“Organizational Mentoring: What About Protege Needs?”
By Dr. Janine Knackstedt, whose research on health care professionals won the 2001 Dr. Hope Richardson – IMA Outstanding Dissertation Award
- About the Winner
- The Findings of the Study
- The Value of Knowing Individual Protégé Mentoring Needs
- Additional Gender Related Findings
Dr. Janine Knackstedt, the 2001 winner of the IMA Dissertation Award, is a long time member of the IMA from Quebec, Canada. Janine was presented a plaque announcing her award and a check for $1000 at a luncheon held at the recent annual conference of the IMA in Washington D.C. The presentation was made by Dr. Linda Stromei, IMA Board of Directors member, chair of the Dissertation Award Committee, and is herself the 1999 Award winner.
Janine shared the findings of her study at the IMA annual conference in Washington D.C. She found that studies in organizations have almost exclusively measured mentoring occurrences / events. Her research on health care
professionals uniquely contributed to the mentoring literature in two ways.
First, the importance of examining mentoring needs from the protégé’s perspective was empirically demonstrated. Six types of protege needs for mentoring were identified:
- Professional development
- Sponsorship and recognition
- Equal partnership – mutual and reciprocal learning and support
- Coaching on work issues and skills
- Role modeling.
Further, the construct of mentoring needs was different from the construct of mentoring occurrences. In other words, what protégés need in terms of mentoring behavior is different from what they received.
Janine stated that, from a practical viewpoint, determining individual protege needs for mentoring is important for many reasons.
- Employees have different needs.
- When their needs are met, they are more able to grow professionally.
- When their needs are not met, those unmet needs often become obstacles to individual professional development.
- In an informal program, mentors provide different mentoring functions according to their own skills, abilities, personal style, and motivation.
- Formal programs which are not based on best practice, are often designed to address organizational needs and serve organizational goals like orientation, retention, skill development, succession, etc.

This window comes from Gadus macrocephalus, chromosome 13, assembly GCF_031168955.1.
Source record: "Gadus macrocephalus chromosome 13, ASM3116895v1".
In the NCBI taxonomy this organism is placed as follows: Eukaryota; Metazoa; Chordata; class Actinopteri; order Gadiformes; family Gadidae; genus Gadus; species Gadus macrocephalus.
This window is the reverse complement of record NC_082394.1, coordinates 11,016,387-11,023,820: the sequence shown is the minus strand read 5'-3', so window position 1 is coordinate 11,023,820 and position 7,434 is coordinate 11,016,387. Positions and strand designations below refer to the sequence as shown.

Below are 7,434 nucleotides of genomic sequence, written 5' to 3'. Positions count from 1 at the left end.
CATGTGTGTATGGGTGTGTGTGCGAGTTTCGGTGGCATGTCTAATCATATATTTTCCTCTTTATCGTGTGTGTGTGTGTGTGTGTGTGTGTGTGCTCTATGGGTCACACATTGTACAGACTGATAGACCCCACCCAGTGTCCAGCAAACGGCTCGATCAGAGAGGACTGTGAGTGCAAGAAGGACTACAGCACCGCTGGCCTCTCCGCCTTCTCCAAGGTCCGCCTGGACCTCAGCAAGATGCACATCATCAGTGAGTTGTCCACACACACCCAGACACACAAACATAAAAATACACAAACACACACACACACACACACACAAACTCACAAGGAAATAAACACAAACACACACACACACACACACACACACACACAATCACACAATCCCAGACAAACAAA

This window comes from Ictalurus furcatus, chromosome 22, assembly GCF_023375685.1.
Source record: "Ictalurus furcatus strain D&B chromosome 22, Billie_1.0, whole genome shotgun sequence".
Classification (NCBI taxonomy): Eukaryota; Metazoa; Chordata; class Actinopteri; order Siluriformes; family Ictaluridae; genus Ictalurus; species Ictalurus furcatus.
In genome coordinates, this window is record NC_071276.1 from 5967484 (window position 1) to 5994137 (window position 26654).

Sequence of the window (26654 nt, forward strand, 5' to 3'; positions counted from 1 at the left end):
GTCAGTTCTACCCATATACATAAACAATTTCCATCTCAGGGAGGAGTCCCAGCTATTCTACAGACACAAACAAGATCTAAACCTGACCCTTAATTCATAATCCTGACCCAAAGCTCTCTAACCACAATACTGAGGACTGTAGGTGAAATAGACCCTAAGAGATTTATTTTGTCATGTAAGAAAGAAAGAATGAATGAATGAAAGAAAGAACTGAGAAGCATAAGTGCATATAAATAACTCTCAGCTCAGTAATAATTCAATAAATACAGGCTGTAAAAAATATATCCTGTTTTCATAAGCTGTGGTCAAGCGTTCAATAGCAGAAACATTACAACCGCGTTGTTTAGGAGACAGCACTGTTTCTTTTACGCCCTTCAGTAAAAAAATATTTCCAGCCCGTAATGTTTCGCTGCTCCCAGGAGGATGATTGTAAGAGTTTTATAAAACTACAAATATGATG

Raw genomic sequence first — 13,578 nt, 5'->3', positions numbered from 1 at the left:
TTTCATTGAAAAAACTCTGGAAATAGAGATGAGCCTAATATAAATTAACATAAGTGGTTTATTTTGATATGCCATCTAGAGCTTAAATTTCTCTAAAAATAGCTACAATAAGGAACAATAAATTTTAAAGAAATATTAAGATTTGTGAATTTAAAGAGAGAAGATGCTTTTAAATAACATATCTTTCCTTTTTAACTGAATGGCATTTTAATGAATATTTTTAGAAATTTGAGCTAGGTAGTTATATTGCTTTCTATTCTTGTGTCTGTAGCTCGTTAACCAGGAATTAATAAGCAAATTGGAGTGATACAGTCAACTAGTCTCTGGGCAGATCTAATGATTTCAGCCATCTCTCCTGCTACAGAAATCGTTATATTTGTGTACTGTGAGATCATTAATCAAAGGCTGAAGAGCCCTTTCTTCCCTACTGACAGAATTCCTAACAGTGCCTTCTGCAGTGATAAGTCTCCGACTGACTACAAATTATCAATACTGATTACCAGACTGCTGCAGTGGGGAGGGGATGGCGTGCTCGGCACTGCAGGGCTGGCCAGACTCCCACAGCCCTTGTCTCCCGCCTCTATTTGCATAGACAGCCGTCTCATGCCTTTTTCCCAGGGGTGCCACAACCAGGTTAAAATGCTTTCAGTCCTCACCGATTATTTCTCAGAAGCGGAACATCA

- Naturally, when this is the case, mentors typically are only expected to provide mentoring according to what the organization needs. The result of this narrow focus is that the individual needs and goals of proteges are frequently overlooked and left unmet.
- Assessing and designing mentoring to address individual protege needs helps programs to better balance and align individual and organizational needs.
- Mentoring that is designed to meet individual protege needs provides proven benefits during times of organizational change and restructuring.
- Mentoring can be used as a powerful tool for leaders who wish to assess and improve the climate of their organization
- Mentoring that is designed to meet individual needs can significantly increase the effectiveness of formalized mentoring programs.
Janine’s research also demonstrated the value in examining the gender component of the mentoring pair in future mentoring research.
1. Female protégés who had a male mentor distinguished themselves from their peers in that they expressed stronger mentoring needs than male protégés with male mentors. This was especially true for the mentoring functions of professional development, equal partnership, coaching on work issues, and role modeling.
2. Female protégés who had a male mentor also received more mentoring functions compared to protégés in other forms of gender pairing, specifically for sponsorship and recognition, coaching on work issues, and role modeling.
A follow up study revealed that female protégés who had a male partner were not more competitive, more ambitious, nor more in need of power and achievement than their peers in other pairs.
With regards to the person consulted for specific mentoring behaviors, it was found that women approached women to discuss personal issues but they had no gender preference with regard to the person consulted for career developmental matters.
Men, on the other hand, always approached men regardless of the issue.
Women who preferred consulting men for career advancement issues were younger, more junior, had a greater need for achievement, and tended to have a greater need for power than women who consulted with other women.